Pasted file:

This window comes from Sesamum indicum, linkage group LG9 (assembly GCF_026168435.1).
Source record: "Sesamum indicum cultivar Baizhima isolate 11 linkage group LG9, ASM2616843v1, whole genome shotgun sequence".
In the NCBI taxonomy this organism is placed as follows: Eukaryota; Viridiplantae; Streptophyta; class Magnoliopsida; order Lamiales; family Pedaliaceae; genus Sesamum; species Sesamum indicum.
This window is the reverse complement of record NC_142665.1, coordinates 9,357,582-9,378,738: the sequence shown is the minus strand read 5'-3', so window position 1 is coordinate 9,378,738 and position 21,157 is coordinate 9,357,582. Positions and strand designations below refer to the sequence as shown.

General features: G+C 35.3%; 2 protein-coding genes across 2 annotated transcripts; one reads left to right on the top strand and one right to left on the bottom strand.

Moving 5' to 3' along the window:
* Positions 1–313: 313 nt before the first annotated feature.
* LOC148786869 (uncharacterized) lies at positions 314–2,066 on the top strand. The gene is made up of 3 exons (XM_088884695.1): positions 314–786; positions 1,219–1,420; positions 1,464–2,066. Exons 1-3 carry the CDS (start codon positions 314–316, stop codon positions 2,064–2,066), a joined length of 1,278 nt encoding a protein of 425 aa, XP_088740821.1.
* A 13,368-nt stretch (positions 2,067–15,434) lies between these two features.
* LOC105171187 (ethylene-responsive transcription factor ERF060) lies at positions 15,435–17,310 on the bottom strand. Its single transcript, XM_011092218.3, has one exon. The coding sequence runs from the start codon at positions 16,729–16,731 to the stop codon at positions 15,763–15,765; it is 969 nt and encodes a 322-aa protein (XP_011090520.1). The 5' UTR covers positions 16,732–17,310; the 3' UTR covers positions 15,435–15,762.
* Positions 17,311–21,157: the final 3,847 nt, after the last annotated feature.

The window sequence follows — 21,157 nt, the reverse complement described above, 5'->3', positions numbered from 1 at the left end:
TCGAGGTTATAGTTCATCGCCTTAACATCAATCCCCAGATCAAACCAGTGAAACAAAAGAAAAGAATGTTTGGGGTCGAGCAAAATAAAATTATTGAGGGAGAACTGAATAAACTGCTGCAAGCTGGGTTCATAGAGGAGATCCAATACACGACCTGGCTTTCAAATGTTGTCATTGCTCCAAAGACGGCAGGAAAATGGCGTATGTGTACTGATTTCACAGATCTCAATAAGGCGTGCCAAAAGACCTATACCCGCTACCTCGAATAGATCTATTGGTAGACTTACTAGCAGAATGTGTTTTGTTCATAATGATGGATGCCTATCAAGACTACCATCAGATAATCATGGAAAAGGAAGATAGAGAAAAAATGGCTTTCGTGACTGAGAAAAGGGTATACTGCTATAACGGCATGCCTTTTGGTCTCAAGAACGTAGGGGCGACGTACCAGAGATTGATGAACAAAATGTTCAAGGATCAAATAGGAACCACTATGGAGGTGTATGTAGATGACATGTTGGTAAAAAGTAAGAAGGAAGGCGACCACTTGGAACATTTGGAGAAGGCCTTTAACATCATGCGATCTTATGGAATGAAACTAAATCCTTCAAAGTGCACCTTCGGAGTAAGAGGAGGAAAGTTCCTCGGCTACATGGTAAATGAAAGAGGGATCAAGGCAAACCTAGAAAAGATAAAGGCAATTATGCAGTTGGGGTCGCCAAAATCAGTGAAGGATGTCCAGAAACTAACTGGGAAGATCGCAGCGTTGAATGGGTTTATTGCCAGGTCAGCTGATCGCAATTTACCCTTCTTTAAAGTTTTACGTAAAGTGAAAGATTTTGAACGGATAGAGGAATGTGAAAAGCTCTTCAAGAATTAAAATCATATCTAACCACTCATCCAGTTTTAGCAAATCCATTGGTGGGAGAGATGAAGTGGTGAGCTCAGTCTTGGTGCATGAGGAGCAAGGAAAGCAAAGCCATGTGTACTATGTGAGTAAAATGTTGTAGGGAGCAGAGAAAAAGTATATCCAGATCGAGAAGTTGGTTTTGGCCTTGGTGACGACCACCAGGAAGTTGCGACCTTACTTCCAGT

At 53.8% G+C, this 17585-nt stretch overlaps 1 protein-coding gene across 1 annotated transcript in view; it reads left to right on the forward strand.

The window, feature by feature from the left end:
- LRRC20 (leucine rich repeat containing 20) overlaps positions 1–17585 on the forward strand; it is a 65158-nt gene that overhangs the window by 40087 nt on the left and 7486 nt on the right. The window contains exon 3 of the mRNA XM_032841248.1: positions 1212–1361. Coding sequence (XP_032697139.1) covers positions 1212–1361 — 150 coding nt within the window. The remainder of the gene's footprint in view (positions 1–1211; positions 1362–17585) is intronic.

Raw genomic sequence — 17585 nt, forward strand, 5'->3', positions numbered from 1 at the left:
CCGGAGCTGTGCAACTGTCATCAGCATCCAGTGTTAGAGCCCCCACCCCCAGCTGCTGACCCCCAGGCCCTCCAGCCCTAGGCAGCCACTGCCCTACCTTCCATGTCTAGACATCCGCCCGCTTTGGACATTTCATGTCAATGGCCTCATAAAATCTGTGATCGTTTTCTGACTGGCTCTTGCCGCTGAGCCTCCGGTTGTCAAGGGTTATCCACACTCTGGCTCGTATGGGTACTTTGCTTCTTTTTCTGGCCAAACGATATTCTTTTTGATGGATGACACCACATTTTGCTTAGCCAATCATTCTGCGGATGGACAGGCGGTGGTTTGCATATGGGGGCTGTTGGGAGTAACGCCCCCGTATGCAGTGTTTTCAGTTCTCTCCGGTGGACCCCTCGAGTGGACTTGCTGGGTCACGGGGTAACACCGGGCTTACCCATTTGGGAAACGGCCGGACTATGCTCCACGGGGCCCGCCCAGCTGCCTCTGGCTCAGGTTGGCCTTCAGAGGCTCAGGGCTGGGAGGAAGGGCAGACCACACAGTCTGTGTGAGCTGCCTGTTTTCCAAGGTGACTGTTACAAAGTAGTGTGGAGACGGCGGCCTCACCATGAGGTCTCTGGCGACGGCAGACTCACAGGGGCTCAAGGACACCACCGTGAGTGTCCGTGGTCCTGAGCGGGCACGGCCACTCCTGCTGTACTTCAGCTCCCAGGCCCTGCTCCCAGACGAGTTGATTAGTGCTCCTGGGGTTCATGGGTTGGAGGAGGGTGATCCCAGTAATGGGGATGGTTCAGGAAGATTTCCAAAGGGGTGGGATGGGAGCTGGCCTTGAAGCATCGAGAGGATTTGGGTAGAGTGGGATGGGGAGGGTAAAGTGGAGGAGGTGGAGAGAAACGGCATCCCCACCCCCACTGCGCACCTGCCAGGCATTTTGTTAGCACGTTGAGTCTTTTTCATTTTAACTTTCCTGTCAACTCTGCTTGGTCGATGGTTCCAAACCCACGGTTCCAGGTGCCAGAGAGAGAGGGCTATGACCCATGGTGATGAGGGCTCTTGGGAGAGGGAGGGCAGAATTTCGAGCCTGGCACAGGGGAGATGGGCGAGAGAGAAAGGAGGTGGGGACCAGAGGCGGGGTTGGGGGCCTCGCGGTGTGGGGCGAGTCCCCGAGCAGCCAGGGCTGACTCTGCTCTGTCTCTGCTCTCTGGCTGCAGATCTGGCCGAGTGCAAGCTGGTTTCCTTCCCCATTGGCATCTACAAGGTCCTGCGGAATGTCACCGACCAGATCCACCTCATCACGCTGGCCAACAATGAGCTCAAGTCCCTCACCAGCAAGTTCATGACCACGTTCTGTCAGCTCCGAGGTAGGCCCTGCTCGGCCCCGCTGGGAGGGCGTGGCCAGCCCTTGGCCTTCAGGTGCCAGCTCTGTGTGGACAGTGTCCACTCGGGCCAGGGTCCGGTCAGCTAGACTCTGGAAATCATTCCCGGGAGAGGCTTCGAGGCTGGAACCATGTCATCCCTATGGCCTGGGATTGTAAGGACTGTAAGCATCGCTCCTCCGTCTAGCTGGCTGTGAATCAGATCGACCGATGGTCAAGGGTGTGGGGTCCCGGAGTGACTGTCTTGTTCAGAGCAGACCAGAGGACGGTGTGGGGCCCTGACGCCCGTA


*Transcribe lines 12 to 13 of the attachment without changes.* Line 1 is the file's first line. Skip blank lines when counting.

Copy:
The window sequence follows — 21,157 nt, the reverse complement described above, 5'->3', positions numbered from 1 at the left end:
TCGAGGTTATAGTTCATCGCCTTAACATCAATCCCCAGATCAAACCAGTGAAACAAAAGAAAAGAATGTTTGGGGTCGAGCAAAATAAAATTATTGAGGGAGAACTGAATAAACTGCTGCAAGCTGGGTTCATAGAGGAGATCCAATACACGACCTGGCTTTCAAATGTTGTCATTGCTCCAAAGACGGCAGGAAAATGGCGTATGTGTACTGATTTCACAGATCTCAATAAGGCGTGCCAAAAGACCTATACCCGCTACCTCGAATAGATCTATTGGTAGACTTACTAGCAGAATGTGTTTTGTTCATAATGATGGATGCCTATCAAGACTACCATCAGATAATCATGGAAAAGGAAGATAGAGAAAAAATGGCTTTCGTGACTGAGAAAAGGGTATACTGCTATAACGGCATGCCTTTTGGTCTCAAGAACGTAGGGGCGACGTACCAGAGATTGATGAACAAAATGTTCAAGGATCAAATAGGAACCACTATGGAGGTGTATGTAGATGACATGTTGGTAAAAAGTAAGAAGGAAGGCGACCACTTGGAACATTTGGAGAAGGCCTTTAACATCATGCGATCTTATGGAATGAAACTAAATCCTTCAAAGTGCACCTTCGGAGTAAGAGGAGGAAAGTTCCTCGGCTACATGGTAAATGAAAGAGGGATCAAGGCAAACCTAGAAAAGATAAAGGCAATTATGCAGTTGGGGTCGCCAAAATCAGTGAAGGATGTCCAGAAACTAACTGGGAAGATCGCAGCGTTGAATGGGTTTATTGCCAGGTCAGCTGATCGCAATTTACCCTTCTTTAAAGTTTTACGTAAAGTGAAAGATTTTGAACGGATAGAGGAATGTGAAAAGCTCTTCAAGAATTAAAATCATATCTAACCACTCATCCAGTTTTAGCAAATCCATTGGTGGGAGAGATGAAGTGGTGAGCTCAGTCTTGGTGCATGAGGAGCAAGGAAAGCAAAGCCATGTGTACTATGTGAGTAAAATGTTGTAGGGAGCAGAGAAAAAGTATATCCAGATCGAGAAGTTGGTTTTGGCCTTGGTGACGACCACCAGGAAGTTGCGACCTTACTTCCAGT